Blair Horner: The Former Speaker Is Convicted
When former Assembly Speaker Silver was convicted of corruption on all counts, there was also a second conviction: Albany’s way of conducting the public’s business. From the court proceedings’ first days, it was clear that Albany’s ethics were also on trial.
In fact, Silver’s attorneys made that very argument: "It's impossible, absolutely impossible, for a member of the Assembly to do his or her job and to go out, make laws . . . and not have some form of conflict of interest."
Now a jury has concluded that using the powers of a lawmaker’s office for private gain is illegal.
The heart of the case against Silver was that he used his powerful position as Assembly Speaker to exchange governmental favors for money, adding $4 million to his personal wealth. The former Speaker is not the first, nor the last, to face these charges, but he is the highest ranking to be convicted.
So far, Albany’s political leadership has been whistling past the political graveyard, hoping that this court case would simply go away. By ignoring calls for immediate action, Governor Cuomo and the current Assembly and Senate leadership have essentially argued that existing laws are good enough. Inaction speaks louder than words.
But with the conviction of the Assembly Speaker, the conviction of the former Deputy Senate Majority Leader, and the ongoing court proceedings against the former Senate Majority Leader, the governor cannot hope that the public demand for action will melt away.
Here are four immediate steps to begin to rebuild trust in Albany:
1. The governor must convene a special legislative session devoted to ethics. 90 percent of New Yorkers believe that Albany’s ethics are too weak. A special session forces lawmakers to return to Albany to take up an important issue. It is far harder to ignore reforms under the withering glare of focused public attention. The governor must act this month.
2. Lawmakers’ outside income must be limited. A consistent pattern from the convictions against sitting lawmakers has been their use of public office for private gain. The vast majority of legislators either do not have outside jobs, or have ones that pay very little—it’s a small minority that has too often gotten into legal trouble. The Congress has significant limits on outside income, Albany should too.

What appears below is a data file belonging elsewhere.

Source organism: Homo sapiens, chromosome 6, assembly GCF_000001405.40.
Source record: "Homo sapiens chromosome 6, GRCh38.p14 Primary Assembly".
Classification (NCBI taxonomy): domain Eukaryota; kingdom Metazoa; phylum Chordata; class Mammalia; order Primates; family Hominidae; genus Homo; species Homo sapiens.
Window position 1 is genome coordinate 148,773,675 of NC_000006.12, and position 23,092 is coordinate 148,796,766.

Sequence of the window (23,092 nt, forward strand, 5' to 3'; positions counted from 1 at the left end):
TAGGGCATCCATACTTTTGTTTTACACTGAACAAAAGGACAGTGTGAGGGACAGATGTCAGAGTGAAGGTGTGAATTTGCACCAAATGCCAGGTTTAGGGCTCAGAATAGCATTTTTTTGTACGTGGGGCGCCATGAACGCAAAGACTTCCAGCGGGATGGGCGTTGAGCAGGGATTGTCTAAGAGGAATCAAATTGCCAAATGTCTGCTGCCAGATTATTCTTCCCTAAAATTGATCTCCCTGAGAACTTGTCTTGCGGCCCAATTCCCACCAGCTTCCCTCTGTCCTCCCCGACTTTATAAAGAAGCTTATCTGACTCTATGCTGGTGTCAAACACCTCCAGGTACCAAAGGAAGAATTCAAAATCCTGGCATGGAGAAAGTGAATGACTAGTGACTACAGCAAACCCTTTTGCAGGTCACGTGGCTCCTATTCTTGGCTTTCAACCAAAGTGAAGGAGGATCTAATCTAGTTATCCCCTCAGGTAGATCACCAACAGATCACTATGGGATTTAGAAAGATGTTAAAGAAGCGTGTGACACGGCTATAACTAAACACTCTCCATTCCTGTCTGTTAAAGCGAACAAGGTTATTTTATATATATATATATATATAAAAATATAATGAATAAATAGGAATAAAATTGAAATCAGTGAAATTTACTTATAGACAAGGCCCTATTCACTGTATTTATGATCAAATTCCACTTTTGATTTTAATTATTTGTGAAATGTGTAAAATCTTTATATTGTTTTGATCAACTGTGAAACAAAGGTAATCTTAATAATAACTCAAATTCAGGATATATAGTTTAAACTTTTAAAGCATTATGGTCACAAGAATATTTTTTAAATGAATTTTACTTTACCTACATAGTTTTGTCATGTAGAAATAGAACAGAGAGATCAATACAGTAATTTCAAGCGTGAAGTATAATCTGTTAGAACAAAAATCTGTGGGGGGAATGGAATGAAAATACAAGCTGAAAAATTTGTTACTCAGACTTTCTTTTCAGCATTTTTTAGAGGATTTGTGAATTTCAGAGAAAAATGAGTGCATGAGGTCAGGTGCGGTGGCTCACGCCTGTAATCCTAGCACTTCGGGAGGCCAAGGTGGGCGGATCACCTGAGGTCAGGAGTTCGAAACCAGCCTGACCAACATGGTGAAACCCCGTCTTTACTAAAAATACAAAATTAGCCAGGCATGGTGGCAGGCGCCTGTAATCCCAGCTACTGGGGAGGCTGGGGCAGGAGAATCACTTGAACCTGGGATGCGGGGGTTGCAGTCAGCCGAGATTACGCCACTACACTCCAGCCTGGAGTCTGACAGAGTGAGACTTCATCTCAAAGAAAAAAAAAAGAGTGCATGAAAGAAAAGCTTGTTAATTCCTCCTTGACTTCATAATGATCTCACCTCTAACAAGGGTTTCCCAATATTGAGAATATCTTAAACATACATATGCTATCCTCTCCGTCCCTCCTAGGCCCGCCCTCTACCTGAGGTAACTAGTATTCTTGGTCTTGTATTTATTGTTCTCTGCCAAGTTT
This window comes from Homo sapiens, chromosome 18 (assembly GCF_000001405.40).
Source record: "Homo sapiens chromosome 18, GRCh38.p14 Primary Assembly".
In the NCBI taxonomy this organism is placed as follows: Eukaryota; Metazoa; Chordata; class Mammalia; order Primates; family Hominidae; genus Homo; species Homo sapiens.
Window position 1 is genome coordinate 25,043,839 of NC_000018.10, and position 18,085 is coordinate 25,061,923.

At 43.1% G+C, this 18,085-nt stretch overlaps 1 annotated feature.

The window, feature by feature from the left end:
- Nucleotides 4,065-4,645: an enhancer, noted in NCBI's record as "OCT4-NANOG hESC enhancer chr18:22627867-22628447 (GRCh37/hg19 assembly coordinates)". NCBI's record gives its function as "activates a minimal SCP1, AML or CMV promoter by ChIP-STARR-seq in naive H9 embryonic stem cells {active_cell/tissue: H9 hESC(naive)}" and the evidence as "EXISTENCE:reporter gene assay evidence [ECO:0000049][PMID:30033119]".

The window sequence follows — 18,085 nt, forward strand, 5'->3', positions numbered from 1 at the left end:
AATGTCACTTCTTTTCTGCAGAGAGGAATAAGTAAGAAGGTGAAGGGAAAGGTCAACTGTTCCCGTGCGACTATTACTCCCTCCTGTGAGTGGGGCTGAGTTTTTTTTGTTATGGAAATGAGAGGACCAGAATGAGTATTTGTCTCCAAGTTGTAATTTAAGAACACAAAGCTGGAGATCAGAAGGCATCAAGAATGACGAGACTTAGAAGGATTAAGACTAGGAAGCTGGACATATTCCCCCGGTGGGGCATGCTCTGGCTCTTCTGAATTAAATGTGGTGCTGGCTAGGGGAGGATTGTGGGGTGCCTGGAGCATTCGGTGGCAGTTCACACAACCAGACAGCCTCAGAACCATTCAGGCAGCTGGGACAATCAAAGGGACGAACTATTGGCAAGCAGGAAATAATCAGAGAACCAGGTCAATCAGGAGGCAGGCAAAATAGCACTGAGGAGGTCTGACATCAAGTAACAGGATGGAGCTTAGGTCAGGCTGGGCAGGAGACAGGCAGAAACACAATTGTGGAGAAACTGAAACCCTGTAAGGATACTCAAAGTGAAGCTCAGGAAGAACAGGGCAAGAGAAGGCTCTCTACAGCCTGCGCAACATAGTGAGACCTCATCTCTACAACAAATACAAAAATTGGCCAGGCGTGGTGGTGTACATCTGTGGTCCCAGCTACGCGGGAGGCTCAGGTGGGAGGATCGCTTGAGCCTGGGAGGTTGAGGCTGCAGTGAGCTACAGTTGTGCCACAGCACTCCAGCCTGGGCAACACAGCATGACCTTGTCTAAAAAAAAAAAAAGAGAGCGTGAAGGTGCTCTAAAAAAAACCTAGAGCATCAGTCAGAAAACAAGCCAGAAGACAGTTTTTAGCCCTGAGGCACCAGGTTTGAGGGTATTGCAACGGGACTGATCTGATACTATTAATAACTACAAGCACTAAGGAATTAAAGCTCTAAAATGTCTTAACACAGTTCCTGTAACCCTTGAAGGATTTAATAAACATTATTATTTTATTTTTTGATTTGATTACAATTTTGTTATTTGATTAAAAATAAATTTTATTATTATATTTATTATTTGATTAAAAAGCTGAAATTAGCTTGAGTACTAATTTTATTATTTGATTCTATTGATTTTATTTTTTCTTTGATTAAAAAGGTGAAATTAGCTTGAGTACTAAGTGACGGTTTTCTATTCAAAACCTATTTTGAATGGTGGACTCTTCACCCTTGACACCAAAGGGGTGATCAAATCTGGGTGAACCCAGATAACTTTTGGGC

3. Close the LLC “loophole.” Limited liability companies (LLCs) can make much larger campaign contributions than other businesses. As a result, they have become a honey pot of political money for candidates. LLCs are often used by wealthy real estate developers and who show up frequently in Albany’s wheeling and dealing – large LLC contributors were key witnesses in the Silver case and are part of the ongoing proceedings against the former Senate Majority Leader. New York should close the honey pot and treat LLCs like other businesses for the purposes of campaign contributions.
4. Overhaul the state ethics watchdogs. New Yorkers spend millions of dollars for state ethics watchdogs, yet it has consistently been federal prosecutors who have brought justice to Albany. U.S. Attorney PreetBharara shouldn’t have to be the “Sheriff of Albany,” New Yorkers should get their money’s worth out of state agencies. These agencies should be independent and functional – neither of which they are now.
Of course, more will need to be done to make Albany the nation’s leader in ethics, not its punch line. But by taking those four steps, New Yorkers would have confidence that the governor and the legislature are beginning to clean up Albany. The next move should come from governor.
Blair Horner is the Legislative Director of the New York Public Interest Research Group.
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